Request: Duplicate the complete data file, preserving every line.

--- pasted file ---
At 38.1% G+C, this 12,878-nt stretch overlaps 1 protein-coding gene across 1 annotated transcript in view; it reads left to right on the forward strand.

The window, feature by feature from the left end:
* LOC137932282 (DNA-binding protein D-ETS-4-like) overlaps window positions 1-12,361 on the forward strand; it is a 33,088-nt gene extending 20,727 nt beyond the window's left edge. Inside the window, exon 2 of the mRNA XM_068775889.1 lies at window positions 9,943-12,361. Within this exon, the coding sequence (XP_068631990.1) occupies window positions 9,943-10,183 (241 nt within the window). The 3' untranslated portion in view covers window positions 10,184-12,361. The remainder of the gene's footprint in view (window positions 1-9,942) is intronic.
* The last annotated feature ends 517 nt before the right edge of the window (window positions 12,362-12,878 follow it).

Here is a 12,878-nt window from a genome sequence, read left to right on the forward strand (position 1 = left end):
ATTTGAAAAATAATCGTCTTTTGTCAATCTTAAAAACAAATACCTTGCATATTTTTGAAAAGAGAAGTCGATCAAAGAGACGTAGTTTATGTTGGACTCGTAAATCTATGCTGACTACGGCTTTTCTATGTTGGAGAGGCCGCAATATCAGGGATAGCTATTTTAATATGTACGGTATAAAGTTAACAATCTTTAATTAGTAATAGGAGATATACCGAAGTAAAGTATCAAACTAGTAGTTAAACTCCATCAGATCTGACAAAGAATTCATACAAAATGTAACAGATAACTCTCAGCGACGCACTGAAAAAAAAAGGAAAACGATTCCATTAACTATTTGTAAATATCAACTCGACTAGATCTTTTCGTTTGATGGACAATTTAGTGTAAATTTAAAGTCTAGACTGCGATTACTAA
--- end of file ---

At 38.1% G+C, this 12,878-nt stretch overlaps 1 protein-coding gene across 1 annotated transcript in view; it reads left to right on the forward strand.

The window, feature by feature from the left end:
* LOC137932282 (DNA-binding protein D-ETS-4-like) overlaps window positions 1-12,361 on the forward strand; it is a 33,088-nt gene extending 20,727 nt beyond the window's left edge. Inside the window, exon 2 of the mRNA XM_068775889.1 lies at window positions 9,943-12,361. Within this exon, the coding sequence (XP_068631990.1) occupies window positions 9,943-10,183 (241 nt within the window). The 3' untranslated portion in view covers window positions 10,184-12,361. The remainder of the gene's footprint in view (window positions 1-9,942) is intronic.
* The last annotated feature ends 517 nt before the right edge of the window (window positions 12,362-12,878 follow it).

Here is a 12,878-nt window from a genome sequence, read left to right on the forward strand (position 1 = left end):
ATTTGAAAAATAATCGTCTTTTGTCAATCTTAAAAACAAATACCTTGCATATTTTTGAAAAGAGAAGTCGATCAAAGAGACGTAGTTTATGTTGGACTCGTAAATCTATGCTGACTACGGCTTTTCTATGTTGGAGAGGCCGCAATATCAGGGATAGCTATTTTAATATGTACGGTATAAAGTTAACAATCTTTAATTAGTAATAGGAGATATACCGAAGTAAAGTATCAAACTAGTAGTTAAACTCCATCAGATCTGACAAAGAATTCATACAAAATGTAACAGATAACTCTCAGCGACGCACTGAAAAAAAAAGGAAAACGATTCCATTAACTATTTGTAAATATCAACTCGACTAGATCTTTTCGTTTGATGGACAATTTAGTGTAAATTTAAAGTCTAGACTGCGATTACTAA